Impact: Fintech players
which merely enable merchants to offer operational credit without facilitating
any loan from an RE will not fall within the ambit of this recommendation. But
funds loaned by an RE to facilitate BNPL purchases will have to be recorded as
balance sheet lending even if there is zero interest charged.
Alternatives: BNPL products which involve sourcing a loan from REs should be regulated as balance-sheet lending. These point-of-sale loans must be reported to credit bureaus to prevent over indebtedness. But at the same time, regulation of zero interest BNPL loans should be light-touch as they do not pose the same risks as interest bearing loans. BNPL players generate most of their revenue through commissions received from merchants and not through late charges paid by customers. So, they are incentivized to ensure timely repayment and it does not serve their interests to keep customers stuck in revolving debt. BNPL products also offer greater visibility about the end-use of the funds as they can only be spent to buy goods and services from onboarded merchants. Therefore, BNPL loans do not require the same kind of heavy-handed regulation as traditional interest carrying loans.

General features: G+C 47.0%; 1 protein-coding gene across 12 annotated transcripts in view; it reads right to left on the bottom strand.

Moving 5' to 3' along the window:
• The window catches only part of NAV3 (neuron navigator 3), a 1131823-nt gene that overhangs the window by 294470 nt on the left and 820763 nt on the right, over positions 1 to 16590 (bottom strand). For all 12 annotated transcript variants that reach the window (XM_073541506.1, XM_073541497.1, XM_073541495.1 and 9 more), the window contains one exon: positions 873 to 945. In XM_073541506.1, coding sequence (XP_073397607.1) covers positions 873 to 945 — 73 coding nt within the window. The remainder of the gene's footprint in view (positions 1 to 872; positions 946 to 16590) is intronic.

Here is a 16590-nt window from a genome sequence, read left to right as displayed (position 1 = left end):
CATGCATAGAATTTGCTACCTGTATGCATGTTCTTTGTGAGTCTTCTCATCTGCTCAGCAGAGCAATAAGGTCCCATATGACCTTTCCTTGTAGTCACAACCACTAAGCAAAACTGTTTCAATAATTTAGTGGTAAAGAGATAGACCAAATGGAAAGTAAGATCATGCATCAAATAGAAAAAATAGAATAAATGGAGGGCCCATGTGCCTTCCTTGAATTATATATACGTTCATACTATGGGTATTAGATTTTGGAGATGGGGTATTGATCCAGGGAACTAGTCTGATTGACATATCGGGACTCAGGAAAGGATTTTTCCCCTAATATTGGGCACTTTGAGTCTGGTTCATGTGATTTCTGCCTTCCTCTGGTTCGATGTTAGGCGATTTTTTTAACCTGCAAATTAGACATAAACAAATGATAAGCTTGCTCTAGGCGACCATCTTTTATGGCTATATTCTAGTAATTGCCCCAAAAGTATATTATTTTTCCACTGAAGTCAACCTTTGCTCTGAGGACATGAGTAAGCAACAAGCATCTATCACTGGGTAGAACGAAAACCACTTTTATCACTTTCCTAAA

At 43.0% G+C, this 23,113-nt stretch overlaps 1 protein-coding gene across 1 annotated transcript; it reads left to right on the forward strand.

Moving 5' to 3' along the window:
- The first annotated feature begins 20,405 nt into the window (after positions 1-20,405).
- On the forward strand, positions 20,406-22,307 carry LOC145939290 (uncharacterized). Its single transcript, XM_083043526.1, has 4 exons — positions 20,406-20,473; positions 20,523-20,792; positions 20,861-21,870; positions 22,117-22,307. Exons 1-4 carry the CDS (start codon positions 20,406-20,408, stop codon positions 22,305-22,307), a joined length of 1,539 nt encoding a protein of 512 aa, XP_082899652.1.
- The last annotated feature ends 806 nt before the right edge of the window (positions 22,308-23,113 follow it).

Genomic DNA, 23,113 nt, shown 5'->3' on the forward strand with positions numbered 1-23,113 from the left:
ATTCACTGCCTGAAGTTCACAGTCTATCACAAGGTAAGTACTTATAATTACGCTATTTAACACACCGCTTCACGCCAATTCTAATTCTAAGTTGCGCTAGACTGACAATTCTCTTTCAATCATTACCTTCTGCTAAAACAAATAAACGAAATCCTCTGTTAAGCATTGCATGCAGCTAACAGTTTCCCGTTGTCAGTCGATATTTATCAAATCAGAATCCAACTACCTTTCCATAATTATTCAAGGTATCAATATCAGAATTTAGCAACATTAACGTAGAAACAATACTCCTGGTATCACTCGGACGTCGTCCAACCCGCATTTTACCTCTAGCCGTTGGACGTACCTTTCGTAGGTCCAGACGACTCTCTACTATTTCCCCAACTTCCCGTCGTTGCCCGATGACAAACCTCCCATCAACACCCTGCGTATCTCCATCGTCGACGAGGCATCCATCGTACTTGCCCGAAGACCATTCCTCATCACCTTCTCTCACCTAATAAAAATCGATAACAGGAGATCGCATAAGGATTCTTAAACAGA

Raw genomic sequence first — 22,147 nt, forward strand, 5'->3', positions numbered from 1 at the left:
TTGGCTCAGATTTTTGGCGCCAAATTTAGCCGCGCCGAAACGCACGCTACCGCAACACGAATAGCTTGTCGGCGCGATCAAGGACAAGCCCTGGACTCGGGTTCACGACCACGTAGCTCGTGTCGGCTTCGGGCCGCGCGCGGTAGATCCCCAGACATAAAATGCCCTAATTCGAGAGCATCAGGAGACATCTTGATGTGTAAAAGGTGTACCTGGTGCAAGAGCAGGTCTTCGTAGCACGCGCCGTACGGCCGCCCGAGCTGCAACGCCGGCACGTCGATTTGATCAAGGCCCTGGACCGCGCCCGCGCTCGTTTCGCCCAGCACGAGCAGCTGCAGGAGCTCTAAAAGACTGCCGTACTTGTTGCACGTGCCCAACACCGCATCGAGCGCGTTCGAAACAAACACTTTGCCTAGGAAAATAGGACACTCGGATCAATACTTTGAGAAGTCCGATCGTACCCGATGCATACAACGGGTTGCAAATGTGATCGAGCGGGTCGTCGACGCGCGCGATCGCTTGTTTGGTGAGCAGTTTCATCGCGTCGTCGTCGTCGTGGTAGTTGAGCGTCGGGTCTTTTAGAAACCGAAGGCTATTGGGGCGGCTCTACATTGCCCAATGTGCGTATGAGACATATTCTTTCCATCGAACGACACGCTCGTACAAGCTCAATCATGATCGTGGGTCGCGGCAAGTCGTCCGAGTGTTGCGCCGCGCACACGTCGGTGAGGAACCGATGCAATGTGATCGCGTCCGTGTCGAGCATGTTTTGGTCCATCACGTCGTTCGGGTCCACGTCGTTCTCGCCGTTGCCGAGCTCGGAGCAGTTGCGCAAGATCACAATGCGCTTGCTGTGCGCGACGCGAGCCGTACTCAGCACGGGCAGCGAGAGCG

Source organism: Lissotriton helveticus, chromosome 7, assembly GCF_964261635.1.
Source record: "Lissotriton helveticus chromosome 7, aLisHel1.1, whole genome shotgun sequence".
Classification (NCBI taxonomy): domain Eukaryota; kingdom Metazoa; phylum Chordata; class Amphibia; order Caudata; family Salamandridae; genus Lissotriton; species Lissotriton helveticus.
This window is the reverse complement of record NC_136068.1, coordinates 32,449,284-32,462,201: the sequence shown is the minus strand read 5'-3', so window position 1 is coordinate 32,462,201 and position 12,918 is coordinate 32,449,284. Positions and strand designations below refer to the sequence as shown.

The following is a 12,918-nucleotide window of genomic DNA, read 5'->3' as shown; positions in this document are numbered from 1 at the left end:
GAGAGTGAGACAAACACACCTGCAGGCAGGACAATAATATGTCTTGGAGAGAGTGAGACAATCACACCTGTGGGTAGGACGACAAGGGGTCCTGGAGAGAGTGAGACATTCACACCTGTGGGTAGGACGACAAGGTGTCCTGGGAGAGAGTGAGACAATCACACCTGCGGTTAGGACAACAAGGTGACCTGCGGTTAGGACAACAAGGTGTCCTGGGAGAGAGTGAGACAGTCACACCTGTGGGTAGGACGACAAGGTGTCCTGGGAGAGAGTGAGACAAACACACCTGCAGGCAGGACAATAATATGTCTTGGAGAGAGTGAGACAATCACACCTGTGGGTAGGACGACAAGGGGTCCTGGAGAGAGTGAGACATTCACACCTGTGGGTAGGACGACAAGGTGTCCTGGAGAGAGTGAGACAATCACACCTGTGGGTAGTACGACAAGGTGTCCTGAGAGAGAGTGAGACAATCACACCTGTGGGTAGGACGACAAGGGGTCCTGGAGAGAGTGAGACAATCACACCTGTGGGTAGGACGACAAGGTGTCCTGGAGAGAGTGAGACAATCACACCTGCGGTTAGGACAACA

⚖️ Keep the baby, throw the bathwater
DLAs and REs both bring unique advantages to the lending ecosystem. REs have earned consumer trust. And DLAs bring-in the tech stack and knack for distribution. They offer proprietary credit evaluation algorithms, which help REs underwrite borrowers more accurately, reduce NPAs and build their loan-book. DLAs have also set up large distribution channels. DLAs like Paytm, Mobikwik and Razorpay have helped REs disburse loans worth several hundred crores.